International Tea Day
Tea (Chai) is basically a super drink that has its own health benefits. Tea can be black, green, white, oolong, and pu-erh, there is also some herbal tea which is used for body healing. Tea contains antioxidants called flavonoids which help to protect our body from disease.
Tea lovers always like to drink tea, but in winters tea have it extra importance as it gives you extra immunity and boost. Tea is a wonderful spice, which has anti-bacterial elements, Cloves, cardamom, and cinnamon can be added to tea to make it more healthy. Ginger is the first home remedy for our digestive problems and cold and cough and adding ginger to tea makes it more wonderful and tasty.
International Tea Day is celebrated on ay 21st May, as May happens to be the quality tea manufacturing season. The United Nations General Assembly had designated May 21st as International Tea Day based on a proposal moved by India at the FAO Intergovernmental Group (IGG) on Tea in October 2015. In 2004 trade associations international organizations met in Mumbai and decided to celebrate International Tea Day on December 15. It was in 2005 when the first International Tea Day was celebrated in New Delhi. In 2015 Indian government proposed the UN Food and Agriculture Organisation for observing an “International Tea Day” and the proposal was agreed which was supported by countries such as Canada, the United States, European Union, Sri Lanka, China, Japan, Kenya, Malawi.
International Tea Day is presently celebrated in tea producing countries like China, India, Kenya, Vietnam, Sri Lanka, Malawi, Tanzania, Bangladesh, Uganda, Indonesia, and Malaysia.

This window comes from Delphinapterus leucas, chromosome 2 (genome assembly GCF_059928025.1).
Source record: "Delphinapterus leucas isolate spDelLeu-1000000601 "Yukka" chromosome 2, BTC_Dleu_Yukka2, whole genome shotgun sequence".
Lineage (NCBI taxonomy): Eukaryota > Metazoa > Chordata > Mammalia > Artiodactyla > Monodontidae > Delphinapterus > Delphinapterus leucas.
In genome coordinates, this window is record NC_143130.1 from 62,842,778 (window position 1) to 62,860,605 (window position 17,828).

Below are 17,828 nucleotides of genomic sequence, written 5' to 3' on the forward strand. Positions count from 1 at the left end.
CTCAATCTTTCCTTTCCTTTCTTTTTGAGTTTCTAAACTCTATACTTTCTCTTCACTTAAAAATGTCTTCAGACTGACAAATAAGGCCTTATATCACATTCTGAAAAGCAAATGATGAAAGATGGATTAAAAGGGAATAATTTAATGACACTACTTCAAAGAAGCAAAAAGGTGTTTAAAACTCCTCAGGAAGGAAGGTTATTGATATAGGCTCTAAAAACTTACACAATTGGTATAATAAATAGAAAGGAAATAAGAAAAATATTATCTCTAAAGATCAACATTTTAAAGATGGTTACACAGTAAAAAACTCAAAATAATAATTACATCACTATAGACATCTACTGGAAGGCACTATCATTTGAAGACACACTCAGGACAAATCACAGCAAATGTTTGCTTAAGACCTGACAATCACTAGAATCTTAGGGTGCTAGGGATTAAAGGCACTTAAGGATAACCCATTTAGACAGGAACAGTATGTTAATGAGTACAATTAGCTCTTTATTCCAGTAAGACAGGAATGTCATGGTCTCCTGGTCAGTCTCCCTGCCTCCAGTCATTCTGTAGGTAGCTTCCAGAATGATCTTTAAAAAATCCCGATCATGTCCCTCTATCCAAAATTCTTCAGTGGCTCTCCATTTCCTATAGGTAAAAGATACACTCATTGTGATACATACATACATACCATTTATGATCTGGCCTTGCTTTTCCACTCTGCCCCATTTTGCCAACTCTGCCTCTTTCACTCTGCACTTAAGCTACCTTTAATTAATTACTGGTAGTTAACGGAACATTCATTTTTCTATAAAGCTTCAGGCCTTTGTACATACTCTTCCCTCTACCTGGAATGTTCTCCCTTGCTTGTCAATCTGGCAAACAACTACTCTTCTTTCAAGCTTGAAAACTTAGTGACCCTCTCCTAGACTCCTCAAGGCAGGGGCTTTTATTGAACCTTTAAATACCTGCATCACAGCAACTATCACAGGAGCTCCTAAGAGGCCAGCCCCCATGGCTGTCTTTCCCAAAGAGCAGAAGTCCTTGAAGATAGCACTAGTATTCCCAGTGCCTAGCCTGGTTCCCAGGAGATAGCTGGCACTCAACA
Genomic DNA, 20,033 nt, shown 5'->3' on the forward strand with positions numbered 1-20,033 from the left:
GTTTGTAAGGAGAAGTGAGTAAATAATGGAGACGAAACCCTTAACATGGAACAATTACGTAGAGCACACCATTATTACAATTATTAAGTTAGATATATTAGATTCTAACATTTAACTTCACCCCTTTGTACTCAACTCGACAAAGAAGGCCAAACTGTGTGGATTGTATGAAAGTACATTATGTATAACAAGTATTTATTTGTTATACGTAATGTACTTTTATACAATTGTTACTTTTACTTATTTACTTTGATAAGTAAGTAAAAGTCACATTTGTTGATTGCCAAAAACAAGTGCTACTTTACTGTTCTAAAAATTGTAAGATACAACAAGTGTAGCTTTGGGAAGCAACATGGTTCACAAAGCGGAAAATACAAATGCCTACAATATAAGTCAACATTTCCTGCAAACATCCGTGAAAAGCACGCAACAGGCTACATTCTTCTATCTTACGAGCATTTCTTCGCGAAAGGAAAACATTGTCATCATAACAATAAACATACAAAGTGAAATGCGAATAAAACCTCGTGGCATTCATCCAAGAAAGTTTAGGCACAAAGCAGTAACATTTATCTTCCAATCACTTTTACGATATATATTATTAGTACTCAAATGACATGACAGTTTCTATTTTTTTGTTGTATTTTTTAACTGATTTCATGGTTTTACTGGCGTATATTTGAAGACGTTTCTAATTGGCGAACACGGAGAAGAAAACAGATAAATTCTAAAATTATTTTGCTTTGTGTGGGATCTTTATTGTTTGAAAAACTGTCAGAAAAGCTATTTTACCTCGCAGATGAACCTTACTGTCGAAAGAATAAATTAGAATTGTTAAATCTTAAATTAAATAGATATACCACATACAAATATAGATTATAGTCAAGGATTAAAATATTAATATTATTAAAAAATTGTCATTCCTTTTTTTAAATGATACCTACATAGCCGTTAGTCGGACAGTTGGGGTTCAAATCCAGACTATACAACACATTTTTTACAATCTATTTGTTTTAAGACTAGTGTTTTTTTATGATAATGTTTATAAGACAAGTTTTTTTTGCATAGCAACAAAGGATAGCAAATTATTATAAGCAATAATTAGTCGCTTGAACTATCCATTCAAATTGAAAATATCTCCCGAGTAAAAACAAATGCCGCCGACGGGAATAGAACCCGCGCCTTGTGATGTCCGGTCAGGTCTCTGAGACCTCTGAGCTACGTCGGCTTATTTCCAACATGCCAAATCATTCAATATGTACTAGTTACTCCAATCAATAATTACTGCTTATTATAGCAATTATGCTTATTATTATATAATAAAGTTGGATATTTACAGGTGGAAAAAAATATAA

The day highlight issues of tea workers
Insecurity of tenure
Lack of basic healthcare, education, housing, food, and sanitation entitlements.
Workers in closed tea gardens want the protection of housing rights.
Insufficient wages and debt of Tea workers.
Improved sanitation and clean, potable water on tea plantations are priorities.
Medical care for tea workers in rural areas is lacking.
Violations of women’s rights and gender discrimination.
Women constitute more than 50 percent of the workforce on tea plantations and often do not have access to education.
Tea in India
India is the second-largest producer of tea plantation and the biggest consumer of the tea. The biggest production of tea in India is at Assam, west Bengal Kerala and Tamil Nadu. Most of the tea workers in India are descendants of schedule caste and tribal communities, who were brought from various Indian states to the tea estates as bonded or forced labor during India’s colonial period.
Having limited access to education or economic opportunity outside the tea plantations, tea workers are highly dependent on their employers. The livelihood of tea plantation workers is not less than pathetic they have been keeping away from all the basic needs like drinking water, toilet facility, proper sanitation, clean environment, they also not provided basic health and medical facility.
On this day seminars, programs and discussions are organized by workers’ organizations, trade organizations, and civil society. Various concerns and problems of tea laborers and the world of tea trade are talked about. Along with creating awareness for the welfare of the tea workers it increases the awareness of Tea to the world.
The International Tea Day which earlier was celebrated on December 15, has now reportedly shifted to May 21. But no matter when it is celebrated, Tea lovers know no bound to celebrate their favorite drink.